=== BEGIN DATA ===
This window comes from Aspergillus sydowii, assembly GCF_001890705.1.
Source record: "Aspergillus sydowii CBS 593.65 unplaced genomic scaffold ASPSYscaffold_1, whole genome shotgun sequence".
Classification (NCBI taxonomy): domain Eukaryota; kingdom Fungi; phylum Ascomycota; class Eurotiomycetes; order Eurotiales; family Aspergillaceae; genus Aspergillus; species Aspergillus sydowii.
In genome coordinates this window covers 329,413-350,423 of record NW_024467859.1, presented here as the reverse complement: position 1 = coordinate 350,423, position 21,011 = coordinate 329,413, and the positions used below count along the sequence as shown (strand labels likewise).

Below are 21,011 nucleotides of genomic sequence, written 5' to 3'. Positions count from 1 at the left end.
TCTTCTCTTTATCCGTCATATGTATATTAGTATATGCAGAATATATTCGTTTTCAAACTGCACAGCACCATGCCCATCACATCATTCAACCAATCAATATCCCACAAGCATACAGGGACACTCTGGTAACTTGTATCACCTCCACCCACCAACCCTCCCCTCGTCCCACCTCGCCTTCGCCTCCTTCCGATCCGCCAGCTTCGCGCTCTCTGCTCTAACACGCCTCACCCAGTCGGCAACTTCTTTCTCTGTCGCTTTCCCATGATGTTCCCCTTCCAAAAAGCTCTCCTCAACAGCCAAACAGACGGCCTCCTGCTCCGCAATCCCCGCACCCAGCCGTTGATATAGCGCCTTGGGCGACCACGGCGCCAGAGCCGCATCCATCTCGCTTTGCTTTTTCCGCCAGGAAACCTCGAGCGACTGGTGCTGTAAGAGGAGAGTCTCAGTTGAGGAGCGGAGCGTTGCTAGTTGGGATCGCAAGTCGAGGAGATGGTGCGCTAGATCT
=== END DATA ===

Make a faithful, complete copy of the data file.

This window comes from Aspergillus sydowii, assembly GCF_001890705.1.
Source record: "Aspergillus sydowii CBS 593.65 unplaced genomic scaffold ASPSYscaffold_1, whole genome shotgun sequence".
Classification (NCBI taxonomy): domain Eukaryota; kingdom Fungi; phylum Ascomycota; class Eurotiomycetes; order Eurotiales; family Aspergillaceae; genus Aspergillus; species Aspergillus sydowii.
In genome coordinates this window covers 329,413-350,423 of record NW_024467859.1, presented here as the reverse complement: position 1 = coordinate 350,423, position 21,011 = coordinate 329,413, and the positions used below count along the sequence as shown (strand labels likewise).

Below are 21,011 nucleotides of genomic sequence, written 5' to 3'. Positions count from 1 at the left end.
TCTTCTCTTTATCCGTCATATGTATATTAGTATATGCAGAATATATTCGTTTTCAAACTGCACAGCACCATGCCCATCACATCATTCAACCAATCAATATCCCACAAGCATACAGGGACACTCTGGTAACTTGTATCACCTCCACCCACCAACCCTCCCCTCGTCCCACCTCGCCTTCGCCTCCTTCCGATCCGCCAGCTTCGCGCTCTCTGCTCTAACACGCCTCACCCAGTCGGCAACTTCTTTCTCTGTCGCTTTCCCATGATGTTCCCCTTCCAAAAAGCTCTCCTCAACAGCCAAACAGACGGCCTCCTGCTCCGCAATCCCCGCACCCAGCCGTTGATATAGCGCCTTGGGCGACCACGGCGCCAGAGCCGCATCCATCTCGCTTTGCTTTTTCCGCCAGGAAACCTCGAGCGACTGGTGCTGTAAGAGGAGAGTCTCAGTTGAGGAGCGGAGCGTTGCTAGTTGGGATCGCAAGTCGAGGAGATGGTGCGCTAGATCT